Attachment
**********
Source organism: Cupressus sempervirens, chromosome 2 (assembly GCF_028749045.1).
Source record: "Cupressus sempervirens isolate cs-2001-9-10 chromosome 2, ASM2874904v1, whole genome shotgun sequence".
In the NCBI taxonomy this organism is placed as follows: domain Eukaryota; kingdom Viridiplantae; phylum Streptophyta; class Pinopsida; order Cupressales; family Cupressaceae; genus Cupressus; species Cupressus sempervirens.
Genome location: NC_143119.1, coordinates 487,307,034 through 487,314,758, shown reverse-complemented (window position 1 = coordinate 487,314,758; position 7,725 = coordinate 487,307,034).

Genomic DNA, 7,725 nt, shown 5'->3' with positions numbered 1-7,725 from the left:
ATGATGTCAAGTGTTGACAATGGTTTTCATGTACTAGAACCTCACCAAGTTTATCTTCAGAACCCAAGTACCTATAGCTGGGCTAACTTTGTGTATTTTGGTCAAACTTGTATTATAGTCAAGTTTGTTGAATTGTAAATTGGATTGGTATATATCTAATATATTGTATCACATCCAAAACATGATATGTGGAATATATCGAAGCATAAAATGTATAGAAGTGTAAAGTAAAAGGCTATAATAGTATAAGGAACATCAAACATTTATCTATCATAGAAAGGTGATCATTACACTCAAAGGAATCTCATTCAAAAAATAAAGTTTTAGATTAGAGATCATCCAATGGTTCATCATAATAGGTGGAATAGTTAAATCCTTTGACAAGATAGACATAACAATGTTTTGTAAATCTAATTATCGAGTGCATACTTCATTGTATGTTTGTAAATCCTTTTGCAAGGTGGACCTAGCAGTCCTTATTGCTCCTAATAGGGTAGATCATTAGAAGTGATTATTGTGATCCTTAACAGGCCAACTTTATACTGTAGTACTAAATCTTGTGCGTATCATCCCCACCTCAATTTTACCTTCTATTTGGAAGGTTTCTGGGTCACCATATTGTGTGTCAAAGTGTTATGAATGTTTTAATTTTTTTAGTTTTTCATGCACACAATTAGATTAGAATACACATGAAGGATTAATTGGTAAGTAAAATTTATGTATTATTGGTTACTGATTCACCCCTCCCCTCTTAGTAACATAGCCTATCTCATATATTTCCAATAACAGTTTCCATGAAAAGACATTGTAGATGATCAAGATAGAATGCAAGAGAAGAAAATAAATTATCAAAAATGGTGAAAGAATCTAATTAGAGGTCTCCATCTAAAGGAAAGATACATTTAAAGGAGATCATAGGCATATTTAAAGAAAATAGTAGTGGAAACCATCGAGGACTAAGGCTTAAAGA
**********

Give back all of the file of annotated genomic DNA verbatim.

Source organism: Cupressus sempervirens, chromosome 2 (assembly GCF_028749045.1).
Source record: "Cupressus sempervirens isolate cs-2001-9-10 chromosome 2, ASM2874904v1, whole genome shotgun sequence".
In the NCBI taxonomy this organism is placed as follows: domain Eukaryota; kingdom Viridiplantae; phylum Streptophyta; class Pinopsida; order Cupressales; family Cupressaceae; genus Cupressus; species Cupressus sempervirens.
Genome location: NC_143119.1, coordinates 487,307,034 through 487,314,758, shown reverse-complemented (window position 1 = coordinate 487,314,758; position 7,725 = coordinate 487,307,034).

Genomic DNA, 7,725 nt, shown 5'->3' with positions numbered 1-7,725 from the left:
ATGATGTCAAGTGTTGACAATGGTTTTCATGTACTAGAACCTCACCAAGTTTATCTTCAGAACCCAAGTACCTATAGCTGGGCTAACTTTGTGTATTTTGGTCAAACTTGTATTATAGTCAAGTTTGTTGAATTGTAAATTGGATTGGTATATATCTAATATATTGTATCACATCCAAAACATGATATGTGGAATATATCGAAGCATAAAATGTATAGAAGTGTAAAGTAAAAGGCTATAATAGTATAAGGAACATCAAACATTTATCTATCATAGAAAGGTGATCATTACACTCAAAGGAATCTCATTCAAAAAATAAAGTTTTAGATTAGAGATCATCCAATGGTTCATCATAATAGGTGGAATAGTTAAATCCTTTGACAAGATAGACATAACAATGTTTTGTAAATCTAATTATCGAGTGCATACTTCATTGTATGTTTGTAAATCCTTTTGCAAGGTGGACCTAGCAGTCCTTATTGCTCCTAATAGGGTAGATCATTAGAAGTGATTATTGTGATCCTTAACAGGCCAACTTTATACTGTAGTACTAAATCTTGTGCGTATCATCCCCACCTCAATTTTACCTTCTATTTGGAAGGTTTCTGGGTCACCATATTGTGTGTCAAAGTGTTATGAATGTTTTAATTTTTTTAGTTTTTCATGCACACAATTAGATTAGAATACACATGAAGGATTAATTGGTAAGTAAAATTTATGTATTATTGGTTACTGATTCACCCCTCCCCTCTTAGTAACATAGCCTATCTCATATATTTCCAATAACAGTTTCCATGAAAAGACATTGTAGATGATCAAGATAGAATGCAAGAGAAGAAAATAAATTATCAAAAATGGTGAAAGAATCTAATTAGAGGTCTCCATCTAAAGGAAAGATACATTTAAAGGAGATCATAGGCATATTTAAAGAAAATAGTAGTGGAAACCATCGAGGACTAAGGCTTAAAGA